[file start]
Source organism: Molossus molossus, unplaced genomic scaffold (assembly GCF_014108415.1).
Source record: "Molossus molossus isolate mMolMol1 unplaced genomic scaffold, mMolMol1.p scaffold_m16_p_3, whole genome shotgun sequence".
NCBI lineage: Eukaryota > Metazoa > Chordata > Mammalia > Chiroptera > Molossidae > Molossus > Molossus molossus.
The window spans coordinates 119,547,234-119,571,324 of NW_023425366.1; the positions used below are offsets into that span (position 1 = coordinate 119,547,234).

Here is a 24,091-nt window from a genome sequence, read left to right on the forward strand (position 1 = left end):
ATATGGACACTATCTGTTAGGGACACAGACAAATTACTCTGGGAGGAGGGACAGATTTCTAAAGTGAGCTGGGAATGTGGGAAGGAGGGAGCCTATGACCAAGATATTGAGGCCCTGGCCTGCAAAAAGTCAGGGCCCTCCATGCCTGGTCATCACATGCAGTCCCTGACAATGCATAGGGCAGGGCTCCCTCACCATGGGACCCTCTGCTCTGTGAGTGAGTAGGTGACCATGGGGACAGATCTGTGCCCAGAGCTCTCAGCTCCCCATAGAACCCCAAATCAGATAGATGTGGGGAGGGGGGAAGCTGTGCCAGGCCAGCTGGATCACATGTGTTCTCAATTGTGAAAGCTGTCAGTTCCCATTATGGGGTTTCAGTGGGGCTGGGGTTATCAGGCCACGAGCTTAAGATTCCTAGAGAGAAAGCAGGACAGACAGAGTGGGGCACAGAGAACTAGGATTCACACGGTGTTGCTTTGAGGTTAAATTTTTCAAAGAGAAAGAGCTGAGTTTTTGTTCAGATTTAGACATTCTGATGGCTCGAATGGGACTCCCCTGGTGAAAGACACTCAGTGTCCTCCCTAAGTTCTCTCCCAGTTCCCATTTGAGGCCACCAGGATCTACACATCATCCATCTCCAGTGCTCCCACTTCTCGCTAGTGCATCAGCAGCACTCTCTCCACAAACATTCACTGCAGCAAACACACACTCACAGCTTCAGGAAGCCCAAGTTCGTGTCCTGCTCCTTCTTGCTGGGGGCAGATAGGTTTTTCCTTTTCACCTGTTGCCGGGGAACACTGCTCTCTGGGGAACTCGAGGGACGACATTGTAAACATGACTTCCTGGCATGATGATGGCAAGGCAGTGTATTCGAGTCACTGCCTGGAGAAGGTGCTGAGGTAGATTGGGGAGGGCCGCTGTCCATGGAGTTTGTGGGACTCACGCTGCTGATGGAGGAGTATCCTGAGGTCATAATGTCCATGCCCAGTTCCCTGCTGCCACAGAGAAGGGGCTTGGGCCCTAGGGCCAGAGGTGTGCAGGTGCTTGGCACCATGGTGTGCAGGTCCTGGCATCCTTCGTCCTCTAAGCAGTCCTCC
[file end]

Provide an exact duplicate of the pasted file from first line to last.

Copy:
Source organism: Molossus molossus, unplaced genomic scaffold (assembly GCF_014108415.1).
Source record: "Molossus molossus isolate mMolMol1 unplaced genomic scaffold, mMolMol1.p scaffold_m16_p_3, whole genome shotgun sequence".
NCBI lineage: Eukaryota > Metazoa > Chordata > Mammalia > Chiroptera > Molossidae > Molossus > Molossus molossus.
The window spans coordinates 119,547,234-119,571,324 of NW_023425366.1; the positions used below are offsets into that span (position 1 = coordinate 119,547,234).

Here is a 24,091-nt window from a genome sequence, read left to right on the forward strand (position 1 = left end):
ATATGGACACTATCTGTTAGGGACACAGACAAATTACTCTGGGAGGAGGGACAGATTTCTAAAGTGAGCTGGGAATGTGGGAAGGAGGGAGCCTATGACCAAGATATTGAGGCCCTGGCCTGCAAAAAGTCAGGGCCCTCCATGCCTGGTCATCACATGCAGTCCCTGACAATGCATAGGGCAGGGCTCCCTCACCATGGGACCCTCTGCTCTGTGAGTGAGTAGGTGACCATGGGGACAGATCTGTGCCCAGAGCTCTCAGCTCCCCATAGAACCCCAAATCAGATAGATGTGGGGAGGGGGGAAGCTGTGCCAGGCCAGCTGGATCACATGTGTTCTCAATTGTGAAAGCTGTCAGTTCCCATTATGGGGTTTCAGTGGGGCTGGGGTTATCAGGCCACGAGCTTAAGATTCCTAGAGAGAAAGCAGGACAGACAGAGTGGGGCACAGAGAACTAGGATTCACACGGTGTTGCTTTGAGGTTAAATTTTTCAAAGAGAAAGAGCTGAGTTTTTGTTCAGATTTAGACATTCTGATGGCTCGAATGGGACTCCCCTGGTGAAAGACACTCAGTGTCCTCCCTAAGTTCTCTCCCAGTTCCCATTTGAGGCCACCAGGATCTACACATCATCCATCTCCAGTGCTCCCACTTCTCGCTAGTGCATCAGCAGCACTCTCTCCACAAACATTCACTGCAGCAAACACACACTCACAGCTTCAGGAAGCCCAAGTTCGTGTCCTGCTCCTTCTTGCTGGGGGCAGATAGGTTTTTCCTTTTCACCTGTTGCCGGGGAACACTGCTCTCTGGGGAACTCGAGGGACGACATTGTAAACATGACTTCCTGGCATGATGATGGCAAGGCAGTGTATTCGAGTCACTGCCTGGAGAAGGTGCTGAGGTAGATTGGGGAGGGCCGCTGTCCATGGAGTTTGTGGGACTCACGCTGCTGATGGAGGAGTATCCTGAGGTCATAATGTCCATGCCCAGTTCCCTGCTGCCACAGAGAAGGGGCTTGGGCCCTAGGGCCAGAGGTGTGCAGGTGCTTGGCACCATGGTGTGCAGGTCCTGGCATCCTTCGTCCTCTAAGCAGTCCTCC